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Devil's Slide Tunnel Breakthrough

Devil's Slide Tunnel Breakthrough

A Caltrans construction crew on Friday punched through the northern end of Devil’s Slide tunnel that will link Pacifica and Montara. Three years after breaking ground on the project, Caltrans now expects the passage to open next year.

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Science on the SPOT: Digging the Devil's Slide Tunnel

Science on the SPOT: Digging the Devil's Slide Tunnel

California Highway One, south of Pacifica, has earned the nickname, "The Devil's Slide." Now two tunnels are being dug to bypass this treacherous stretch of road. QUEST goes deep underground to learn how Caltrans is digging this new tunnel.

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Aviation Authorities Prepare for Space Tourism

Aviation Authorities Prepare for Space Tourism

Several private companies are planning to offer the public rides into space starting in the next two to five years. Aviation authorities are preparing for a future in which airplanes and spaceships will share the air.

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Inside the Jejune Institute, SF's Most Popular Alternative Reality Game

Inside the Jejune Institute, SF's Most Popular Alternative Reality Game

In a nondescript building at the corner of California and Kearny, lies the office of the Jejune Institute. Enter their office and watch a short induction video and you will be immediately thrown in to a city-wide alternative reality, scavenger hunt that has participants hunt around the city for clues and objects that build upon a larger, mysterious narrative.

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Scientists Manipulate Atoms in Real Time

Scientists Manipulate Atoms in Real Time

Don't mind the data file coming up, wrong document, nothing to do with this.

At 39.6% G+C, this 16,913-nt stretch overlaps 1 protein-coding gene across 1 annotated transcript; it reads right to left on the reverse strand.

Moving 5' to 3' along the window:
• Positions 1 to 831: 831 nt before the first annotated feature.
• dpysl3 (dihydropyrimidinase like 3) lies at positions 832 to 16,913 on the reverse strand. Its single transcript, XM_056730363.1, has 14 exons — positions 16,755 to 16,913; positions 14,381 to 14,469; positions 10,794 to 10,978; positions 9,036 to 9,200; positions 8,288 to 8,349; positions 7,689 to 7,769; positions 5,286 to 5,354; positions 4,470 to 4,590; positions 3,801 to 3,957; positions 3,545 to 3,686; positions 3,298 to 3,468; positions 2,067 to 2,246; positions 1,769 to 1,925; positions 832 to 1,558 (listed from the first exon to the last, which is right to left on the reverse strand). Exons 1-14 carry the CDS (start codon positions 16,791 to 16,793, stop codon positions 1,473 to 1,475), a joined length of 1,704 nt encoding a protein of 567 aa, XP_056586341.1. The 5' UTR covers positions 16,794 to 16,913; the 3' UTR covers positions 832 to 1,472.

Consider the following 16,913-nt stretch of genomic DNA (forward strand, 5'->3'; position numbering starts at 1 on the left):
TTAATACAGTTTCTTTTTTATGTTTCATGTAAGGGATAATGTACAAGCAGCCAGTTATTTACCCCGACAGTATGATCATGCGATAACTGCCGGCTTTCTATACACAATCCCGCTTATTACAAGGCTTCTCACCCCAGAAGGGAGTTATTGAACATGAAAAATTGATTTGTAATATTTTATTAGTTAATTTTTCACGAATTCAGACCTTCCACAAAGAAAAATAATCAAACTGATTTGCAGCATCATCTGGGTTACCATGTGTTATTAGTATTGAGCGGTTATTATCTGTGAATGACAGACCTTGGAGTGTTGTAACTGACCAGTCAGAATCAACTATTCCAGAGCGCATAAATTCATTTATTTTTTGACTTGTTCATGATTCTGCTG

Imagine a future where iPods are capable of storing hundreds of thousands or millions of songs, where smart phones could play back several hundred times more feature-length Hollywood films than is currently possible, and where solar powered cells become dramatically more efficient in converting light to electricity.

It’s a future that may be possible thanks to research being done by IBM scientists in San Jose who have developed a new technique to manipulate individual atoms and measure how long they can store information in real time, over just a few billionths of a second. Their work could radically shrink a computer’s hard drive, allowing data to be stored on it more efficiently.

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Scientists Work on New Artificial Kidney

Scientists Work on New Artificial Kidney

A UCSF scientists is leading a team of nearly forty scientists across the nation to develop the world’s first artificial implantable kidney.

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Ham Radio: Helping to Build a Fast and Free Internet

Ham Radio: Helping to Build a Fast and Free Internet

Two members of San Francisco hackerspace, Noisebridge, are looking to make an alternative network that’s modeled after the Internet that provides high-speed connectivity for a fraction of the cost of traditional internet service.

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40 Years of the Clean Air Act

40 Years of the Clean Air Act

In 1969, there were 65 days when Bay Area air quality exceeded federal health standards. Under those same standards, last year, there wasn’t a single day over the limit. On the 40th anniversary of the Clean Air Act, we examine the impacts that the law has had on public health, business, and environmental justice in the Bay Area and what still needs to be done to improve the quality of our air.